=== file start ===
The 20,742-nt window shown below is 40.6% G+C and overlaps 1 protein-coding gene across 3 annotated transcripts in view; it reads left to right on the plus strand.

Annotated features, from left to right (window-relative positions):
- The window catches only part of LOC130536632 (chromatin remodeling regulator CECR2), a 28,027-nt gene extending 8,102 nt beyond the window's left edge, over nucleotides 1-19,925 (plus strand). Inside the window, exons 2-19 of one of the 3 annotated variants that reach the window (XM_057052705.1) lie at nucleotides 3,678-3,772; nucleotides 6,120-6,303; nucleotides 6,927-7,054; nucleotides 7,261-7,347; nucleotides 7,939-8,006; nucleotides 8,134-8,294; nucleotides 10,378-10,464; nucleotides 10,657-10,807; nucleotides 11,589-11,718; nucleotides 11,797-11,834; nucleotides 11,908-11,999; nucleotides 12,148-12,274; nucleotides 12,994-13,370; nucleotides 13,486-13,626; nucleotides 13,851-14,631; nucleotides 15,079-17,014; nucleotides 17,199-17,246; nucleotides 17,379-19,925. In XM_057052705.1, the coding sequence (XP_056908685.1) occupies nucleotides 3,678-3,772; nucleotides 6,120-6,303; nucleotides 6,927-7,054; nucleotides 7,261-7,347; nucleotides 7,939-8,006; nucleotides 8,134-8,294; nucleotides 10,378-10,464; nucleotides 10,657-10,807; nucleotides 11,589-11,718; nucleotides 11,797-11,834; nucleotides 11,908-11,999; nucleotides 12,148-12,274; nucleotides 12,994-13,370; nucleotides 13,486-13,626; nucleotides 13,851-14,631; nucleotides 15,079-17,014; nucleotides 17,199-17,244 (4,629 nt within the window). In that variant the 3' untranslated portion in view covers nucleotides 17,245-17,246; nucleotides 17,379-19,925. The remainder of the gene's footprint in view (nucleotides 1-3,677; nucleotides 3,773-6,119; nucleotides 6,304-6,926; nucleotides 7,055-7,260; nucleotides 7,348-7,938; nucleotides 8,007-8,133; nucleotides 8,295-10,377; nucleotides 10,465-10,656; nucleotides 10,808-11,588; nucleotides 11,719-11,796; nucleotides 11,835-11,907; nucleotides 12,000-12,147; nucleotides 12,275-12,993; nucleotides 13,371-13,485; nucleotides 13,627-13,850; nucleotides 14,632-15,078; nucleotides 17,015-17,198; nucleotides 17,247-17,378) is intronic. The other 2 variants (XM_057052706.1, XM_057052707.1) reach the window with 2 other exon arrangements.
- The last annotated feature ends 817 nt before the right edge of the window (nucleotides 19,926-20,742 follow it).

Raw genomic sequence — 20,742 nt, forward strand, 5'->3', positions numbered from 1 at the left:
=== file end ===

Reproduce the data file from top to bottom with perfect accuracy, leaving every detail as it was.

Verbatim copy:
The 20,742-nt window shown below is 40.6% G+C and overlaps 1 protein-coding gene across 3 annotated transcripts in view; it reads left to right on the plus strand.

Annotated features, from left to right (window-relative positions):
- The window catches only part of LOC130536632 (chromatin remodeling regulator CECR2), a 28,027-nt gene extending 8,102 nt beyond the window's left edge, over nucleotides 1-19,925 (plus strand). Inside the window, exons 2-19 of one of the 3 annotated variants that reach the window (XM_057052705.1) lie at nucleotides 3,678-3,772; nucleotides 6,120-6,303; nucleotides 6,927-7,054; nucleotides 7,261-7,347; nucleotides 7,939-8,006; nucleotides 8,134-8,294; nucleotides 10,378-10,464; nucleotides 10,657-10,807; nucleotides 11,589-11,718; nucleotides 11,797-11,834; nucleotides 11,908-11,999; nucleotides 12,148-12,274; nucleotides 12,994-13,370; nucleotides 13,486-13,626; nucleotides 13,851-14,631; nucleotides 15,079-17,014; nucleotides 17,199-17,246; nucleotides 17,379-19,925. In XM_057052705.1, the coding sequence (XP_056908685.1) occupies nucleotides 3,678-3,772; nucleotides 6,120-6,303; nucleotides 6,927-7,054; nucleotides 7,261-7,347; nucleotides 7,939-8,006; nucleotides 8,134-8,294; nucleotides 10,378-10,464; nucleotides 10,657-10,807; nucleotides 11,589-11,718; nucleotides 11,797-11,834; nucleotides 11,908-11,999; nucleotides 12,148-12,274; nucleotides 12,994-13,370; nucleotides 13,486-13,626; nucleotides 13,851-14,631; nucleotides 15,079-17,014; nucleotides 17,199-17,244 (4,629 nt within the window). In that variant the 3' untranslated portion in view covers nucleotides 17,245-17,246; nucleotides 17,379-19,925. The remainder of the gene's footprint in view (nucleotides 1-3,677; nucleotides 3,773-6,119; nucleotides 6,304-6,926; nucleotides 7,055-7,260; nucleotides 7,348-7,938; nucleotides 8,007-8,133; nucleotides 8,295-10,377; nucleotides 10,465-10,656; nucleotides 10,808-11,588; nucleotides 11,719-11,796; nucleotides 11,835-11,907; nucleotides 12,000-12,147; nucleotides 12,275-12,993; nucleotides 13,371-13,485; nucleotides 13,627-13,850; nucleotides 14,632-15,078; nucleotides 17,015-17,198; nucleotides 17,247-17,378) is intronic. The other 2 variants (XM_057052706.1, XM_057052707.1) reach the window with 2 other exon arrangements.
- The last annotated feature ends 817 nt before the right edge of the window (nucleotides 19,926-20,742 follow it).

Raw genomic sequence — 20,742 nt, forward strand, 5'->3', positions numbered from 1 at the left: